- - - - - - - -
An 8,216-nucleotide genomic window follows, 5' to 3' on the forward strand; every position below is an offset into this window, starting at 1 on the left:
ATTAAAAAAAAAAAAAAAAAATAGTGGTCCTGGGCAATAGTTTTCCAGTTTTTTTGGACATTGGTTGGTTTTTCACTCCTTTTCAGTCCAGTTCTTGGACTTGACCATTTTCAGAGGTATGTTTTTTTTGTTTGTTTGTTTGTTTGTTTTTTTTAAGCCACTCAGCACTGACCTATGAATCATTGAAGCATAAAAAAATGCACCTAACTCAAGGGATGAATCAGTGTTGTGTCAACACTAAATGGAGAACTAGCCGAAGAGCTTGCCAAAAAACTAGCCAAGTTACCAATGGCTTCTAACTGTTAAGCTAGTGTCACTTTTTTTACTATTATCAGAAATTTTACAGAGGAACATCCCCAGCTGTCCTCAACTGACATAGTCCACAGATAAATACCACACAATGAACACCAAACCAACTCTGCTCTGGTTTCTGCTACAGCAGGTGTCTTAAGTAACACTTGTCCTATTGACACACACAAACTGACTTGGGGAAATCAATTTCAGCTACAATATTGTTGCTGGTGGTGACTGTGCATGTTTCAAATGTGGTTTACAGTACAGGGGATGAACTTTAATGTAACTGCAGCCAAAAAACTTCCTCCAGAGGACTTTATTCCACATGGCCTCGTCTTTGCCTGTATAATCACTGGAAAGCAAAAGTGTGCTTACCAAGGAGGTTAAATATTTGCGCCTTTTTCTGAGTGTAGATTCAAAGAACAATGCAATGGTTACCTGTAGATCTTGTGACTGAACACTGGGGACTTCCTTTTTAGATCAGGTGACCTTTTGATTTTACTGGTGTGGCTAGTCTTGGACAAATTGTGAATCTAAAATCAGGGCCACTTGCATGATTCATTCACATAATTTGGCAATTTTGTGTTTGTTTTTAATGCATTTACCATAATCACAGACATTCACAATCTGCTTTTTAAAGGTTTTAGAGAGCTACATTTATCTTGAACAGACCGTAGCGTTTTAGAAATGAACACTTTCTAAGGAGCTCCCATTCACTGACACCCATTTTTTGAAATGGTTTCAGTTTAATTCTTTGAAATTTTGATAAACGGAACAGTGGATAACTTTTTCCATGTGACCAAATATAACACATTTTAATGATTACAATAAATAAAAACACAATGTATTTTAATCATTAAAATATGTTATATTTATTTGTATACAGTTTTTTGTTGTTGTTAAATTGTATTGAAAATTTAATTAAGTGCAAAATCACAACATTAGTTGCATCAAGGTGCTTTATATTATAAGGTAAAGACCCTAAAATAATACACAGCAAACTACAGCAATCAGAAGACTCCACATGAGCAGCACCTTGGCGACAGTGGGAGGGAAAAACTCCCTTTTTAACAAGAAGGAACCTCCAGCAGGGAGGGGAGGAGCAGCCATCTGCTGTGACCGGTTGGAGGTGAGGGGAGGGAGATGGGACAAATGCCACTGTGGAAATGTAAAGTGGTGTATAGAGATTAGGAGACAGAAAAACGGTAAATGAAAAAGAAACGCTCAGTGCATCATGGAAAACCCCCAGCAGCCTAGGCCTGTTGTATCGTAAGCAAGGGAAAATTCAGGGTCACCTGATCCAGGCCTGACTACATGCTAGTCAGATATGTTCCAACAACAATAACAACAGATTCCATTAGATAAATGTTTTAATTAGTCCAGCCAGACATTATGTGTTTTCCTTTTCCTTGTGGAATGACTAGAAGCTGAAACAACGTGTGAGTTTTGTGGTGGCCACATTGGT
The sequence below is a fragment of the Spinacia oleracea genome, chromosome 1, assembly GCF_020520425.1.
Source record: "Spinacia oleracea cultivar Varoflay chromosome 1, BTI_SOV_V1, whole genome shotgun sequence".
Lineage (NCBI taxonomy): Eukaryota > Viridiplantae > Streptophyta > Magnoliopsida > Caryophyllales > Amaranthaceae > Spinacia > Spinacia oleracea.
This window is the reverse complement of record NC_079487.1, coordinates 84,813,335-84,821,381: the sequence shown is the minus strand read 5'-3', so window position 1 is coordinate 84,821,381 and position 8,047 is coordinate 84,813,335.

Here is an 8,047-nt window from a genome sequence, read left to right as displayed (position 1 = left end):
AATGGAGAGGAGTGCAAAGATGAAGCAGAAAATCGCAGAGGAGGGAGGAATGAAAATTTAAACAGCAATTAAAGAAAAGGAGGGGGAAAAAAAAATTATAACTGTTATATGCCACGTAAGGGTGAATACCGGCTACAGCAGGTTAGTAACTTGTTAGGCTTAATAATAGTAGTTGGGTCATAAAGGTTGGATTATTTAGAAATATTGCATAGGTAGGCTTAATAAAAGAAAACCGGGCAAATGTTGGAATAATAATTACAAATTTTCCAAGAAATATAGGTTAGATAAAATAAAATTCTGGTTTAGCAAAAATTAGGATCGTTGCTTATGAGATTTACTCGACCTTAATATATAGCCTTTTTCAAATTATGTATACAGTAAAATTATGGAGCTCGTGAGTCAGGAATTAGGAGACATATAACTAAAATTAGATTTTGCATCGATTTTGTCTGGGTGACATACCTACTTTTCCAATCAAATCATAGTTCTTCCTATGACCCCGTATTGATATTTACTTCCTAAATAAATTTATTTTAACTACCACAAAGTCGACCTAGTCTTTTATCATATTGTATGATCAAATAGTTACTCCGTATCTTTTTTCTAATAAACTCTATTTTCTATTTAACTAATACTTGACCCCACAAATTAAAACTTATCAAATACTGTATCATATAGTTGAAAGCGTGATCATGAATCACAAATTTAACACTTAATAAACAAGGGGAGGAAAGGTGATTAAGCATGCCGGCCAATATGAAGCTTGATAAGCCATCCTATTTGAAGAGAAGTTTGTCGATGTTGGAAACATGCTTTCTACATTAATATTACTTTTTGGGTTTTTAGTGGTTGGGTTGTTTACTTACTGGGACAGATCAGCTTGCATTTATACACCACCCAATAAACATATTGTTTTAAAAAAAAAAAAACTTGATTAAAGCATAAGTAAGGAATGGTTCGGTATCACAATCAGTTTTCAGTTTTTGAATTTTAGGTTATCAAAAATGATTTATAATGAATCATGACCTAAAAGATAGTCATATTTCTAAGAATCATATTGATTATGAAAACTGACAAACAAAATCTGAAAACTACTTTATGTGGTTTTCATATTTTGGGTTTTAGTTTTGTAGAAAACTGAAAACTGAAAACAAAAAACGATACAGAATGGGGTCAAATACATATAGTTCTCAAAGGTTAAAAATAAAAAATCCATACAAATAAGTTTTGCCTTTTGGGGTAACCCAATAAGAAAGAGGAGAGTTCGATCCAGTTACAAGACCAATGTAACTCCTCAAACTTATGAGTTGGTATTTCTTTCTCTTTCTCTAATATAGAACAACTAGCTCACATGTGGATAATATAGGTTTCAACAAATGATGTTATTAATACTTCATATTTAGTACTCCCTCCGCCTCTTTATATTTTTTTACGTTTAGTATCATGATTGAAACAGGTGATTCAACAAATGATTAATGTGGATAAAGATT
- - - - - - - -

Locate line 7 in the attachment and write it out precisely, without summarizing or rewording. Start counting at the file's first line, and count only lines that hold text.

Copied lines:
Here is an 8,047-nt window from a genome sequence, read left to right as displayed (position 1 = left end):